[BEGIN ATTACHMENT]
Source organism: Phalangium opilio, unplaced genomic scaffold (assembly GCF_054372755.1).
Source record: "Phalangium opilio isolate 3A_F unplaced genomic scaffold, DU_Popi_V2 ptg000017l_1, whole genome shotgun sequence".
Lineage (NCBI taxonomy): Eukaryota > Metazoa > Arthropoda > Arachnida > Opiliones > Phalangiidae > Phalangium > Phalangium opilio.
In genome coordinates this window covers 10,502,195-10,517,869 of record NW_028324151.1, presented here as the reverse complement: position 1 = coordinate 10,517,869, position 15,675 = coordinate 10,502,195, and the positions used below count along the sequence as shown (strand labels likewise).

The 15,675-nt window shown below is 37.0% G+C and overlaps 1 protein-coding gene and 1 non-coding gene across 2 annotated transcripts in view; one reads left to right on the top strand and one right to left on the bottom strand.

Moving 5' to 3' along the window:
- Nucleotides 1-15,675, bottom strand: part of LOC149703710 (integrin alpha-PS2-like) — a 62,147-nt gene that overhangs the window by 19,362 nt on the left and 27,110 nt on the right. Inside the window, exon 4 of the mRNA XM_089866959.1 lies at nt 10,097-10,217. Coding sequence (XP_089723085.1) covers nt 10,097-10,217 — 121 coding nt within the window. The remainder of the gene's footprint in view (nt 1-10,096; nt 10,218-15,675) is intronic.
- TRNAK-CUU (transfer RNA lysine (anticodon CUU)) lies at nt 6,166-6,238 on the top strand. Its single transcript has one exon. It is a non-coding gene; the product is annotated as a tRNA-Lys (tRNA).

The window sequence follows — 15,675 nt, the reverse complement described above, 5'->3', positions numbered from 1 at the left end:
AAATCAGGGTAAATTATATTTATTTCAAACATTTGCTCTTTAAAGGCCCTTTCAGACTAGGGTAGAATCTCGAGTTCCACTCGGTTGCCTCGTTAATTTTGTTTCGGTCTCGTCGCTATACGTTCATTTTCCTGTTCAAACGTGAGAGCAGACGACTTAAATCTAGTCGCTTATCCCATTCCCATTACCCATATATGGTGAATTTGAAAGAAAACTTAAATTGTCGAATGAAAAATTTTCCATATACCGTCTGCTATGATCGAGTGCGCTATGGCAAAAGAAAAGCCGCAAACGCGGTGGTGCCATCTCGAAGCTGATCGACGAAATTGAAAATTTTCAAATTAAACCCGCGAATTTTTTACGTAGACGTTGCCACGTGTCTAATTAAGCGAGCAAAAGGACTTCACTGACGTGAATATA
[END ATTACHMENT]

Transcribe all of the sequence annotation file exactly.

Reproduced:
Source organism: Phalangium opilio, unplaced genomic scaffold (assembly GCF_054372755.1).
Source record: "Phalangium opilio isolate 3A_F unplaced genomic scaffold, DU_Popi_V2 ptg000017l_1, whole genome shotgun sequence".
Lineage (NCBI taxonomy): Eukaryota > Metazoa > Arthropoda > Arachnida > Opiliones > Phalangiidae > Phalangium > Phalangium opilio.
In genome coordinates this window covers 10,502,195-10,517,869 of record NW_028324151.1, presented here as the reverse complement: position 1 = coordinate 10,517,869, position 15,675 = coordinate 10,502,195, and the positions used below count along the sequence as shown (strand labels likewise).

The 15,675-nt window shown below is 37.0% G+C and overlaps 1 protein-coding gene and 1 non-coding gene across 2 annotated transcripts in view; one reads left to right on the top strand and one right to left on the bottom strand.

Moving 5' to 3' along the window:
- Nucleotides 1-15,675, bottom strand: part of LOC149703710 (integrin alpha-PS2-like) — a 62,147-nt gene that overhangs the window by 19,362 nt on the left and 27,110 nt on the right. Inside the window, exon 4 of the mRNA XM_089866959.1 lies at nt 10,097-10,217. Coding sequence (XP_089723085.1) covers nt 10,097-10,217 — 121 coding nt within the window. The remainder of the gene's footprint in view (nt 1-10,096; nt 10,218-15,675) is intronic.
- TRNAK-CUU (transfer RNA lysine (anticodon CUU)) lies at nt 6,166-6,238 on the top strand. Its single transcript has one exon. It is a non-coding gene; the product is annotated as a tRNA-Lys (tRNA).

The window sequence follows — 15,675 nt, the reverse complement described above, 5'->3', positions numbered from 1 at the left end:
AAATCAGGGTAAATTATATTTATTTCAAACATTTGCTCTTTAAAGGCCCTTTCAGACTAGGGTAGAATCTCGAGTTCCACTCGGTTGCCTCGTTAATTTTGTTTCGGTCTCGTCGCTATACGTTCATTTTCCTGTTCAAACGTGAGAGCAGACGACTTAAATCTAGTCGCTTATCCCATTCCCATTACCCATATATGGTGAATTTGAAAGAAAACTTAAATTGTCGAATGAAAAATTTTCCATATACCGTCTGCTATGATCGAGTGCGCTATGGCAAAAGAAAAGCCGCAAACGCGGTGGTGCCATCTCGAAGCTGATCGACGAAATTGAAAATTTTCAAATTAAACCCGCGAATTTTTTACGTAGACGTTGCCACGTGTCTAATTAAGCGAGCAAAAGGACTTCACTGACGTGAATATA